Consumers have had banner blindness since well before the term was introduced to our industry a decade ago. Most recently, banner blindness has forced publishers and advertisers to join forces and produce "native ads" that look and feel more like content than traditional ad units. In fact, brands are going one step further by experimenting with being publishers themselves; hiring editorial teams to produce content for their own sites and social media outlets.
Sometimes, this comes in the form of repurposing a positive review of product from an objective third party. If a credible media outlet has given a brand or product great press, content-style advertising is an ideal way to get that message out to a target audience and to keep the story in the mainstream.
While such new content-focused ad opportunities are generating plenty of buzz, advertisers are still running into the same problems as publishers themselves. Namely, they're trying to figure out how to drive scale.
One option is to buy content-style ads on credible news and information sites that drive users to the content. That may sound counterintuitive, but rather than employ a tired banner strategy, successful brand publishers are supplementing their native and paid content with units that are in or near editorial to attract the highly engaged audience they are after. This is most easily done at scale by purchasing ad inventory from the handful of companies that focus on syndicating content style ads on major news and content site inventory, including Outbrain, Taboola, and Adblade.
Advertisers aren't looking for any old consumer -- rather, they are looking for consumers who read, take a deep dive, and spend a lot of time on the page. Native advertising is designed to resemble content -- think of BuzzFeed or The Atlantic's recent foray with brands like IBM. The goal is not to simply show a message and have the consumer move on, but for the consumer to read and engage with this content (which should hew very closely to the brand's message). But, native's scale limitations often make it a non-starter for many advertisers if it must be customized on a site-by-site basis.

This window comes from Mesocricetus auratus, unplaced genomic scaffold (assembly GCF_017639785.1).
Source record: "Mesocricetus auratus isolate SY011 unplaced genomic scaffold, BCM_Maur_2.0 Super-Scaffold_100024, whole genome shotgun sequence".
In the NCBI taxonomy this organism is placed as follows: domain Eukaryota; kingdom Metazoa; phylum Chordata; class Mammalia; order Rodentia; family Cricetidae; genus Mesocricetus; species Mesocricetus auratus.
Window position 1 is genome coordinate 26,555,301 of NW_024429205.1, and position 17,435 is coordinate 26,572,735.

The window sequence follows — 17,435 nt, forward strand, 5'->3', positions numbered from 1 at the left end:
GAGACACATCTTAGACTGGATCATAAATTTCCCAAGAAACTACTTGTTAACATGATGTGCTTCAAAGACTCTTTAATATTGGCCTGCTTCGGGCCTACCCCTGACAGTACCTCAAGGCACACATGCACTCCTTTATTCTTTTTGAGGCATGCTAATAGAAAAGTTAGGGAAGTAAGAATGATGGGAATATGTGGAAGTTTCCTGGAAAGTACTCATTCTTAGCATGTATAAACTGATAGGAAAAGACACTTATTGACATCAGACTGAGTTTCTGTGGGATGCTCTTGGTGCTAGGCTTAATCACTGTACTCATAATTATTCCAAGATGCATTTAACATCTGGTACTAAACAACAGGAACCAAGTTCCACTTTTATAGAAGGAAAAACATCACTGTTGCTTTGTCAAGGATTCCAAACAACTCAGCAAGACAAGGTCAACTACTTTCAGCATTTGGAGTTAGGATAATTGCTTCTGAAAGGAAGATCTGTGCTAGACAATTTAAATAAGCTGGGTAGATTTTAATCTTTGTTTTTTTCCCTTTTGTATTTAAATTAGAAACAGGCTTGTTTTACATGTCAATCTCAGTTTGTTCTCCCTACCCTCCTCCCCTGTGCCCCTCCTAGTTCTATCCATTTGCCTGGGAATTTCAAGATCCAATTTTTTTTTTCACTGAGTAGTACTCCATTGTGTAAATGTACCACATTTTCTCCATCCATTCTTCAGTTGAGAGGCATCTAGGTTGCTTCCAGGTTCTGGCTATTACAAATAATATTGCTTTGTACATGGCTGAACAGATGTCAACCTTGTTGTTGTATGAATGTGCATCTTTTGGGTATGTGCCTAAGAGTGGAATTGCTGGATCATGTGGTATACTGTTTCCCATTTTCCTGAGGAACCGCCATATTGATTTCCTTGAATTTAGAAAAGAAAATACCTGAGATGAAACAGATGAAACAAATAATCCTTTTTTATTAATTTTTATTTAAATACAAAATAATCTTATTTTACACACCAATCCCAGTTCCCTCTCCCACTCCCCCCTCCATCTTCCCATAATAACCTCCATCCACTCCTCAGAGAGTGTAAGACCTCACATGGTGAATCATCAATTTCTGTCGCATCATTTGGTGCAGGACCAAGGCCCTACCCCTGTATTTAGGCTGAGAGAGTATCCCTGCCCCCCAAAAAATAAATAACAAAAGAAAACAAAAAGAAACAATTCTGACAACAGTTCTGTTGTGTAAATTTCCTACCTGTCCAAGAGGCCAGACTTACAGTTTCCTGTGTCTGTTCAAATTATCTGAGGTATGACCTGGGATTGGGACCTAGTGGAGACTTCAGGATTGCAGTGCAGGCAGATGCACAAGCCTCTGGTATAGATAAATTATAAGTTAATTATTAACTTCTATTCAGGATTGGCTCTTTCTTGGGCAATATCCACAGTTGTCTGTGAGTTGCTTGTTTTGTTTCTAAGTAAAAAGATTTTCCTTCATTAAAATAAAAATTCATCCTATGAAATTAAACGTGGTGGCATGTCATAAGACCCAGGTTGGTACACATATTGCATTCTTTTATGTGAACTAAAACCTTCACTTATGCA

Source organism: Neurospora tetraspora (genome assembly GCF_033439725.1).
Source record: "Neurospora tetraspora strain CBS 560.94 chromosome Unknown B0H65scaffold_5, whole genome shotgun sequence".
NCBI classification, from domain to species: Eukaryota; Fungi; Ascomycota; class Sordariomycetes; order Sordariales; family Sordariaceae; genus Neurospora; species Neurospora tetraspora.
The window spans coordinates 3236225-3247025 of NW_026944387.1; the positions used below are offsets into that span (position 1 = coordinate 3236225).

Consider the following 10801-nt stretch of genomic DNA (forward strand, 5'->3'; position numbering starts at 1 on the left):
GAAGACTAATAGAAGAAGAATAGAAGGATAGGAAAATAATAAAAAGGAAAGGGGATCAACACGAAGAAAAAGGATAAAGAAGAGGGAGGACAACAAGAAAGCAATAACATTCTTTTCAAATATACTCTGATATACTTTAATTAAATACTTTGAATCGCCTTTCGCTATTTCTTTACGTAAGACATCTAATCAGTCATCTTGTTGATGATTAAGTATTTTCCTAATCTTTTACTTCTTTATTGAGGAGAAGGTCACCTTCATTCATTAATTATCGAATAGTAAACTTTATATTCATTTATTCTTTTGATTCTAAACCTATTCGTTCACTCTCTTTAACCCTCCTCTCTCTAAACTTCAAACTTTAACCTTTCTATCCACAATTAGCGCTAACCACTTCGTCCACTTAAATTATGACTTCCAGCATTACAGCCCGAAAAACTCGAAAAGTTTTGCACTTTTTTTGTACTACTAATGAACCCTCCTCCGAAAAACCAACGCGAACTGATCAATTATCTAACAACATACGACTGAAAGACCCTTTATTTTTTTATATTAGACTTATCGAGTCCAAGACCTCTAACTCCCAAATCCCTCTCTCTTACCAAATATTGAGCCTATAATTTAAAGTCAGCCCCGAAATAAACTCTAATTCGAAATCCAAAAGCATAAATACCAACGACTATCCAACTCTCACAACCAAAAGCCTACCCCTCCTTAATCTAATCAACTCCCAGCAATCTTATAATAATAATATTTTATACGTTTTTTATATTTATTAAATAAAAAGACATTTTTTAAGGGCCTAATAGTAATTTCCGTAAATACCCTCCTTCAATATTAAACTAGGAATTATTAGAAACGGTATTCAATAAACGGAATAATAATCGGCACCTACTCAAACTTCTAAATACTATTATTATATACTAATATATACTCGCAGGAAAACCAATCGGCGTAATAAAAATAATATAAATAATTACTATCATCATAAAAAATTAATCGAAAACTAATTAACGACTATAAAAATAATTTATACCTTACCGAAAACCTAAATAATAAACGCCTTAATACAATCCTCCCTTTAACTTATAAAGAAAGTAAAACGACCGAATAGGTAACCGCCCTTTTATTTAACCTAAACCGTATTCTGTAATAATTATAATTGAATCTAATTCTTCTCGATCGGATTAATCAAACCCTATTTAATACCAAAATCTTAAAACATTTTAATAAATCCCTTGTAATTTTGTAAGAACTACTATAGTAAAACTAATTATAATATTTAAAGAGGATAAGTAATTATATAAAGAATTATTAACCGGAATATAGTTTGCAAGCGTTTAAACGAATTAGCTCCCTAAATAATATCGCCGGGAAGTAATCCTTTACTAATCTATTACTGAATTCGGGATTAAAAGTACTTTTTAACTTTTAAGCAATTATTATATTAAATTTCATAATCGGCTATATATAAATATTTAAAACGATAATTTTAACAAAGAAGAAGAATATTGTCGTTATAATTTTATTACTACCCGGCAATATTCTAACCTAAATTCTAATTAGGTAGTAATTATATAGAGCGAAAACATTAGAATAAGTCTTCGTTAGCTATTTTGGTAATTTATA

Buying in-content or "near content" advertising attracts the right kind of audience as native advertising does, but with scalability. Ads placed adjacent to, or at the bottom of, articles appeals to this audience, because they are very likely to move from one piece of content to the next. This is how Google's AdSense has scaled over the years. But, AdSense also has its limitations -- namely, in its text-only palate and lack of transparency to both buyers and sellers.
Whereas banner ads at the top or alongside content may distract, units lower on the page attract the eye when the consumer pauses and move them toward the next item -- in this case, the brand's content on another page. By aligning with similar content on premium sites, brands are even more likely to drive more traffic to their branded content, justifying the expense of creating it.
This strategy works tremendously well for brands. Corporate sites or blogs don't necessarily attract large audiences, and hiring journalists to produce online content can be as expensive as a native ad buy. Using ad units to drive traffic to this content attracts an audience that can then be measured using basic web analytics tools that look at time spent on a page and traffic. It's a simple way to justify the investment from a marketing standpoint. This is perhaps a far better way of measuring ad success than low click rates on IAB display ads.
Native advertising and branded content have passed the credibility test. Publishers need this kind of advertising to stay operational, and audiences have shown their acceptance. But as rates climb and advertisers get more competitive, they will need to drive as much traffic to this content as possible to justify the investment. Engaging with consumers within other content environments is a great way to attract readership, and supplementing a major native investment with precise content ad buys on reputable sites at scale is a great way to do so.
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